The $239,000 it will cost to keep the sheriff’s dispatchers paid could have kept the road deputies on patrol.

        But, as many of you have said, who need them anyway….

        (Report comment)

  • swimmingupstream

    I officially give up. I’m throwing in the towel. There is no hope.

    It is quite obvious from this latest fit of childishness that Lawrence County will never have a functioning 911 dispatch center that receives and dispatches all emergency calls.

    Neither the sheriff nor the commissioners will give up their fifedoms for the greater good of the county. Each have now picked up their marbles and gone their separate ways; and meantime emergency response time for us citizens in need will get worse and the now separate dispatching centers will undoubtedly snipe at one another.

    Would one of the clowns in this circus please tell me what to do if I see a wreck and one of the vehicles is on fire? Do I call the sheriff, or 911? Or since the sheriff only dispatches police and 911 fire and ambulances do I call them both? Which one first?

    The parties in this ridiculous drama need to be locked in a room until they figure out how to combine all the dispatching under one roof and operate a responsive sheriff’s department.

    Yeah….That’s gonna happen….

    (Report comment)

  • south point

    Brovo commissioners for taking 911 from sheriff that is the best move you all have done ! Now next move is to take the sheriffs office over and relieve him of hi duties . Then the county can get back on track !! Thanks again commissioners !!!!!

    (Report comment)

  • jimmer

    You mean to tell me that politicians lied about our financial situation to get re-elected? I CANNOT believe it. And Freddie Hayes of all people should know what is going on with the county. This is the county you get from one-party rule. Boss Tweed Stephens is probably having a rough time in his newly remodeled auditor’s office.

    (Report comment)

  • Angie

    14 part-time dispatchers?????? Someone want to explain that? Why so many?

    (Report comment)

  • Ironton77

    I think Freddie Hayes nailed it right on the head. One minute the county is ‘great’ the next minute it’s in the toilet. It was just in the fall we had commissioners bragging about our financial status and how long it had been since the county had done so well. Now we are broke?? Where o where did all the money go??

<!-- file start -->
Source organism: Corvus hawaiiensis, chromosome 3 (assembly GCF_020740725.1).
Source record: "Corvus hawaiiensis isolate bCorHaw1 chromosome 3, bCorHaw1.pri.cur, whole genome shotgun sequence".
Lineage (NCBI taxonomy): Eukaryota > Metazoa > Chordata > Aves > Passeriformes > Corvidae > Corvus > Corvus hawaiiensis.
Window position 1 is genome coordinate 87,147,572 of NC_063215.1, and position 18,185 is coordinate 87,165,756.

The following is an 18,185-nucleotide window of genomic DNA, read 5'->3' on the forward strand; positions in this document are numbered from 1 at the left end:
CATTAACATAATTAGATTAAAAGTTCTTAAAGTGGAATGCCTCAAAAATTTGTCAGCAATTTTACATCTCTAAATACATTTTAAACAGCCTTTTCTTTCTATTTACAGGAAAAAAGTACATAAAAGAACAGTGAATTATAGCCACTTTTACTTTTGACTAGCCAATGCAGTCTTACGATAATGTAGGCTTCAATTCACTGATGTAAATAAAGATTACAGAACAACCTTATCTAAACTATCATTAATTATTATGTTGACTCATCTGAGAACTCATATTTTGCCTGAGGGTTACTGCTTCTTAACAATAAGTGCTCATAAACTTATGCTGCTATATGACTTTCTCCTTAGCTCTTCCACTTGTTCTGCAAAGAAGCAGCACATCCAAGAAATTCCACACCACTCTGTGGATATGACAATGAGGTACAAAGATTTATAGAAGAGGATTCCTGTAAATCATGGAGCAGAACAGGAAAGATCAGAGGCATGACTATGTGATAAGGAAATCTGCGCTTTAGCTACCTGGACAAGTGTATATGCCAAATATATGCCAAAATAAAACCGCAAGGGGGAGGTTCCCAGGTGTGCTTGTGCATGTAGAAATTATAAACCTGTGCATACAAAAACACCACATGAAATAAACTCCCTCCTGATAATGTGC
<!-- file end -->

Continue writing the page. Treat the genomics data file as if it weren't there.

And squadjockey you’re right, give the 1m to the Sheriff to run 911 was the whole idea in merging the two. Then when the Sheriff actually takes over and they cut his funds…he starts stepping on toes when he gives lay off notices to the part time employees. So the first thing they do is jerk it out from under him! If I were him I wouldn’t take 911 back for all the money in the world. Let them keep it. I would run the department til the money is gone then shut the doors. Meigs County did it. We can too.

    (Report comment)

  • Poor Richard

    The sheriff was right on regarding ‘wasted funds’ or spending on luxuries rather than necessities in many of the county offices, particularly the COUNTY COMMISSIONERS. Very nicely put on the nightly television news Channel 3.

    I guess we could continue to discuss all the wasted money for new air conditioners and heating units, for newly remodeled offices (auditor), for all those funds dumped into the CAO over the years, for all the salaries for relatives and buddies and on and on and on.

    If county citizens, or I should say those of us that actually pay the bills in this county rather than those receiving government handouts, are hurt, injured, robbed or murdered because the county commissioners could not find enough money to pay law enforcement (the most important job in this county), they may want to consult an attorney to their ultimate responsibility to those citizens should are injured due to ‘budget cuts’. Fine lines gentlemen, fine lines.